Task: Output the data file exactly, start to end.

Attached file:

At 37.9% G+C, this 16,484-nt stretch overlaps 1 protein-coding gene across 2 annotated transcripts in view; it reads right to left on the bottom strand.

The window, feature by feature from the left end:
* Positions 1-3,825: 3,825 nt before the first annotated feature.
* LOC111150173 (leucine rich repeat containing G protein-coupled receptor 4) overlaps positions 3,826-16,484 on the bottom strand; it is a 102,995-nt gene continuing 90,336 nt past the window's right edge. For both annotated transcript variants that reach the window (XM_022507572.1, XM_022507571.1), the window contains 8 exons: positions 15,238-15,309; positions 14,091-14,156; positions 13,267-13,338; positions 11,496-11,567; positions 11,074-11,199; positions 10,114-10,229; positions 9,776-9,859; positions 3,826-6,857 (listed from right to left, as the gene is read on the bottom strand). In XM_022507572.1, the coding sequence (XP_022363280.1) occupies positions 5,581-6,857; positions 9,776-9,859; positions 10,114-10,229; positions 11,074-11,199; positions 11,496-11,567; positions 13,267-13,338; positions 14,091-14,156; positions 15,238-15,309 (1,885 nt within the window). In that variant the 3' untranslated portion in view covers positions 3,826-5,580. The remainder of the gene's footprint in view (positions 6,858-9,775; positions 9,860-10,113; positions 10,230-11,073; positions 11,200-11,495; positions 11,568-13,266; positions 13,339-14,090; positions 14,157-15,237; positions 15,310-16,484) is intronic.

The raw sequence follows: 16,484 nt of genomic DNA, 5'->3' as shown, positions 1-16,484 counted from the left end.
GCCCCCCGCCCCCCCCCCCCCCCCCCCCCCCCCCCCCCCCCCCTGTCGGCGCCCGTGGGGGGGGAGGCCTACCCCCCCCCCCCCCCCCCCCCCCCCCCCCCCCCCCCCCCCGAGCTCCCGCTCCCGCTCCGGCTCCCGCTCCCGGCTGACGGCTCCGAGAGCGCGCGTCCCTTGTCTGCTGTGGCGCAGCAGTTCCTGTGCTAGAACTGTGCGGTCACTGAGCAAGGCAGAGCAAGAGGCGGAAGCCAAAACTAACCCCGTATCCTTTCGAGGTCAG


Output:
At 37.9% G+C, this 16,484-nt stretch overlaps 1 protein-coding gene across 2 annotated transcripts in view; it reads right to left on the bottom strand.

The window, feature by feature from the left end:
* Positions 1-3,825: 3,825 nt before the first annotated feature.
* LOC111150173 (leucine rich repeat containing G protein-coupled receptor 4) overlaps positions 3,826-16,484 on the bottom strand; it is a 102,995-nt gene continuing 90,336 nt past the window's right edge. For both annotated transcript variants that reach the window (XM_022507572.1, XM_022507571.1), the window contains 8 exons: positions 15,238-15,309; positions 14,091-14,156; positions 13,267-13,338; positions 11,496-11,567; positions 11,074-11,199; positions 10,114-10,229; positions 9,776-9,859; positions 3,826-6,857 (listed from right to left, as the gene is read on the bottom strand). In XM_022507572.1, the coding sequence (XP_022363280.1) occupies positions 5,581-6,857; positions 9,776-9,859; positions 10,114-10,229; positions 11,074-11,199; positions 11,496-11,567; positions 13,267-13,338; positions 14,091-14,156; positions 15,238-15,309 (1,885 nt within the window). In that variant the 3' untranslated portion in view covers positions 3,826-5,580. The remainder of the gene's footprint in view (positions 6,858-9,775; positions 9,860-10,113; positions 10,230-11,073; positions 11,200-11,495; positions 11,568-13,266; positions 13,339-14,090; positions 14,157-15,237; positions 15,310-16,484) is intronic.

The raw sequence follows: 16,484 nt of genomic DNA, 5'->3' as shown, positions 1-16,484 counted from the left end.
GCCCCCCGCCCCCCCCCCCCCCCCCCCCCCCCCCCCCCCCCCCTGTCGGCGCCCGTGGGGGGGGAGGCCTACCCCCCCCCCCCCCCCCCCCCCCCCCCCCCCCCCCCCCCCGAGCTCCCGCTCCCGCTCCGGCTCCCGCTCCCGGCTGACGGCTCCGAGAGCGCGCGTCCCTTGTCTGCTGTGGCGCAGCAGTTCCTGTGCTAGAACTGTGCGGTCACTGAGCAAGGCAGAGCAAGAGGCGGAAGCCAAAACTAACCCCGTATCCTTTCGAGGTCAG